Samsung T7 Shield SSD sitting on top of an Apple MacBook keyboard
Justin Duino / How-To Geek
Update, 01/29/2023: We’ve reviewed our recommendations and are confident these are still the best external SSDs you can buy.

What to Look For in a Solid State Drive in 2023

Solid-state technology has progressed so much over the past few years that you only need to be considering two things when buying an external SSD: storage and use-case.

When it comes to storage, that’s relatively straightforward. Most people tend to go for larger capacities, but that’s not always necessary, especially if you’re willing to do some storage management in the form of deleting old files.

The truth is that SSD storage space gets exponentially more expensive as you go up in tiers, so it’s best to aim for a 1TB or 2TB external SSD. If you need more space, it may be better to look into an external hard disk drive (HDD) and deal with the slower speeds instead.

The next thing you want to consider is how you’re going to use the SSD. Are you going to be carrying it around a lot? If so, you’ll probably want to pick a more rugged design, especially ones that are resistant to shock.

On the other hand, if you’re primarily using it to supplement low capacity internal storage for a laptop or a console, you should focus on an SSD with a read/write speed.

Finally, and equally as important, pick something you like the look of! It’s probably going to be spending a lot of time right next to you, so getting something you find nice to look at is a good idea.

With all this in mind, let’s get into the best SSDs you can buy.

Are external hard drives solid state drives?
No, they are not. Hard disk drives (HDDs) and solid state drives (SSDs) are two different types of digital storage. Hard drives are slower in terms of read and write speeds, but can come in much larger capacities at a more affordable price. To determine which you need, you need to figure out what’s more important—storage space or speed.
How do you format a solid state drive?

To format a solid state drive on Windows, open File Explorer, then navigate to the drive in the ‘This PC’ section. Right-click the drive, and choose ‘Format…’ from the drop-down menu. Choose the settings you think are best for your drive (read our guide for more information), click ‘Start’, and the drive will be formatted.

For Mac, you’ll be using Disk Utility. Once you navigate there, find the SSD under the External drives section, and click on it. Once there, you choose ‘Erase’ and it will format the drive for you.

How long do solid state drives last?
The age of a solid state drive will depend on three factors: The actual age of the hardware, terabytes written (which is how many terabytes a drive can write over the life of the SSD), and how much data you write during a specific amount of time. These three factors vary a lot from drive to drive, so there is no standard amount of time an SSD will last.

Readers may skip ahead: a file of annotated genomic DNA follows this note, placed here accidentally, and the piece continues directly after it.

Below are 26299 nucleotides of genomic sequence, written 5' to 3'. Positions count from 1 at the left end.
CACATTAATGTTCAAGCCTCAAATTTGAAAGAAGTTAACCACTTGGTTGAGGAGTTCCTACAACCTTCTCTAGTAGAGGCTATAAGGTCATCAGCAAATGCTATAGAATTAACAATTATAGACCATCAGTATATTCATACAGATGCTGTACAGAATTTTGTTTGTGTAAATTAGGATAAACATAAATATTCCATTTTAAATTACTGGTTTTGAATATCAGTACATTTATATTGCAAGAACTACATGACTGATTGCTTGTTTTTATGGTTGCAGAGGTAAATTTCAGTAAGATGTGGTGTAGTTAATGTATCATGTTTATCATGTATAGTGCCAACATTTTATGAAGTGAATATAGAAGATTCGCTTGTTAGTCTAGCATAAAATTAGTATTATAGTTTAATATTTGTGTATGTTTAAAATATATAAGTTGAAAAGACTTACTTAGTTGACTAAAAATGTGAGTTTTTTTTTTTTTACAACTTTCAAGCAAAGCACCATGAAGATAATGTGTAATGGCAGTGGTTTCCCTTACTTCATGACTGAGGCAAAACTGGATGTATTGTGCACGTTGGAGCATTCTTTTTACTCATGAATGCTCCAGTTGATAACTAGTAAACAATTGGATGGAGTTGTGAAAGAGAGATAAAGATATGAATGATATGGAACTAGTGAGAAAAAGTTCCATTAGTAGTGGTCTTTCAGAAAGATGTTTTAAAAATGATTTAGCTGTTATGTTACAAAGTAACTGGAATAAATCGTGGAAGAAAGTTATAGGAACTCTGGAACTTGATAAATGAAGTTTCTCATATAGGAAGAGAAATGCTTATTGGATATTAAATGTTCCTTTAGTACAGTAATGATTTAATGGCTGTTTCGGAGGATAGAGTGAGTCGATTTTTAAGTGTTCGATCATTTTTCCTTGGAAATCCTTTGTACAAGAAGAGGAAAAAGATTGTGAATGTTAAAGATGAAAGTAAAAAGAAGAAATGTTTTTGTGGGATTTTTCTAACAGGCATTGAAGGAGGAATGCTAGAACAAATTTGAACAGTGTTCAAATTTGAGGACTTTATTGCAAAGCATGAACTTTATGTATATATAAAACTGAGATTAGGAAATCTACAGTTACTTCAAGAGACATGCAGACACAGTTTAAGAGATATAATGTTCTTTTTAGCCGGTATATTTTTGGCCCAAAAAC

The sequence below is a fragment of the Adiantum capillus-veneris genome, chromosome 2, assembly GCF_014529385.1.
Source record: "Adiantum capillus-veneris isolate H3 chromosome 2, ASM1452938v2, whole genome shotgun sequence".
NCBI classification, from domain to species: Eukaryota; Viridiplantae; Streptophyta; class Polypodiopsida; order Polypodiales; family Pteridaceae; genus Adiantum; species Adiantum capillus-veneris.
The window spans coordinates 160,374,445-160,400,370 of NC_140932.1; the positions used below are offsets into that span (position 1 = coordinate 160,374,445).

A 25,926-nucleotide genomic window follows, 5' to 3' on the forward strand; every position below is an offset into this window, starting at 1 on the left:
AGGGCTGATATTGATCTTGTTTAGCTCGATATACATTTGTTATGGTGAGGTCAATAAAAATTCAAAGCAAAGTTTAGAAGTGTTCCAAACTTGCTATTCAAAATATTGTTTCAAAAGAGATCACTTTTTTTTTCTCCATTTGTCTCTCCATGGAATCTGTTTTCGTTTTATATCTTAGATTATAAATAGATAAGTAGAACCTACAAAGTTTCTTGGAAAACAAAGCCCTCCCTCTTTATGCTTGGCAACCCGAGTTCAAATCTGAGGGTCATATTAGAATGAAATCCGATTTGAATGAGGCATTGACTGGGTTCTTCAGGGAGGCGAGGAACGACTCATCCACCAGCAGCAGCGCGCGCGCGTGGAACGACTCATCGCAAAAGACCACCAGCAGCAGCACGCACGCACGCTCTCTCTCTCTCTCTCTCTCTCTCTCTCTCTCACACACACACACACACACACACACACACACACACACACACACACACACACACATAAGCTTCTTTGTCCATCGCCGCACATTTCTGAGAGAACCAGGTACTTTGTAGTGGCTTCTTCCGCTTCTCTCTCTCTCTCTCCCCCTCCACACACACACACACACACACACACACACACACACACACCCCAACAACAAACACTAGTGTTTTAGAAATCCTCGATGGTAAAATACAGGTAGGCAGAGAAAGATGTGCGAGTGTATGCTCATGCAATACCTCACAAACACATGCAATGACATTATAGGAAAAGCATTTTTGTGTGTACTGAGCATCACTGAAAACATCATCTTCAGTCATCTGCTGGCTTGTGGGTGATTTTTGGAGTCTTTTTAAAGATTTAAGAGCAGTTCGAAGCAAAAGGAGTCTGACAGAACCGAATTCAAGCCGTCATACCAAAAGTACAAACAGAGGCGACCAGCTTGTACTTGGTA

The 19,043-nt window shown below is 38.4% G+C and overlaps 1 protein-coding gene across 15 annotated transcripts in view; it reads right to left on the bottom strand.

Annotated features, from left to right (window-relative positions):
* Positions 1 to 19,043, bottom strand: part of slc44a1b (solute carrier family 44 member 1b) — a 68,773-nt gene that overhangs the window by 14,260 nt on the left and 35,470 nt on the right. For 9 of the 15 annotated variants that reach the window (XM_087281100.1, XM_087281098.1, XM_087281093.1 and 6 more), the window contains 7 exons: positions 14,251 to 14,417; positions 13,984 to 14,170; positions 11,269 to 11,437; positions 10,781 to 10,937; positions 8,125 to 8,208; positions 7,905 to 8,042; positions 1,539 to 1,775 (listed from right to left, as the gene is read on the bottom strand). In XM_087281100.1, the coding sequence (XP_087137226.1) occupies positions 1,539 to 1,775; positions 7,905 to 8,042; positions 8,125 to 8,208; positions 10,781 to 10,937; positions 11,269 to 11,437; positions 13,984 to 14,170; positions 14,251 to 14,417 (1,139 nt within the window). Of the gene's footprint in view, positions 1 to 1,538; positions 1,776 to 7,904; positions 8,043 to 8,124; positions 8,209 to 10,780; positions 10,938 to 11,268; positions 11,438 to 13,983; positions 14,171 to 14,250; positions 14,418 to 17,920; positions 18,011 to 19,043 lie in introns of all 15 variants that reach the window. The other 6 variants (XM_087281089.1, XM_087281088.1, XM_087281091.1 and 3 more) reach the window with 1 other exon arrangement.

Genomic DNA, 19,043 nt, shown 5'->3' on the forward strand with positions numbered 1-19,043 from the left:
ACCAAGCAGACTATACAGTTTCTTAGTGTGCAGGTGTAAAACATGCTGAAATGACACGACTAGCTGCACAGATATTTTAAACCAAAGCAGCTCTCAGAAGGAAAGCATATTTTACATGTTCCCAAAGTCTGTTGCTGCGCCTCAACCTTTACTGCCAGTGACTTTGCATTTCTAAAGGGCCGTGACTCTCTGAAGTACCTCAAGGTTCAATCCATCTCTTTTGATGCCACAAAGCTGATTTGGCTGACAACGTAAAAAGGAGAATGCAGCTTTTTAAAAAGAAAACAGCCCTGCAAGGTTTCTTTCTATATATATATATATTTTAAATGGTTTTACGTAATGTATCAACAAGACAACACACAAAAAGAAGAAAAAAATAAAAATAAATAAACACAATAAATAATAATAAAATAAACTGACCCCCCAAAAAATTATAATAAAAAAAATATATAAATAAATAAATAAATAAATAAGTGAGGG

Are solid state drives more reliable than hard drives?
It is generally believed that solid state drives are more reliable than hard drives, due to the fact that hard drives have moving mechanical parts that could break. A Backblaze report from 2022 determined that the two are equally reliable, but more data is needed to know the actual reliance rates of the two drive types.
Do solid state drives fail?
Yes, solid state drives will eventually fail, much like hard drives will. When they fail will be dependent on the three factors mentioned above.

Best External SSD Overall: Samsung T7

Samsung T7 Shield SSD next to a standard Samsung T7
Justin Duino / How-To Geek


  • Small and stylish
  • AES 256-bit encryption
  • Long included cable
  • Excellent overall performance


  • Only 3-year warranty
  • No water or dust resistance rating
  • Lack of DRAM cache

While at first glance, the Samsung T7 Portable SSD may not look like much, on further inspection it ends up being more than the sum of its parts.

Take, for example, the read/write speed, which comes in at a rough 1,050MB/second. That’s a pretty middle-of-the-road speed for an SSD, but when you consider that the 1TB version only costs $139, that’s a great price compared to some of its competitors.

Then, add on to that the form factor—it’s truly tiny, about the size of a credit card, which means it’s really easy to carry around.

When you combine the speed, price, and size, the T7 punches outside its weight class. But when you realize that it also has 256-bit AES encryption, a military-grade encryption protocol, you know that Samsung is going all out on this one.

Finally, in the round-up of great features, it comes with two different 18-inch long cables, a USB Gen-C to C cable, and a USB-A to C cable. These are cables that can support speeds up to 20Gbps, which is very fast. It’s also impressive that these two high-end cables come in the box; it’s not something you often see with these SSDs at this price range.

The only real downside that the T7 has is that it doesn’t have any IP rating for water or dust, which means you’ll have to be somewhat careful with it, affecting portability. It also only comes with a 3-year warranty compared to the 5-year warranty most other SSDs come with.

Still, the positives overwhelmingly outweigh the negatives, making the T7 the best overall external SSD.

Best External SSD Overall

Samsung T7 Portable SSD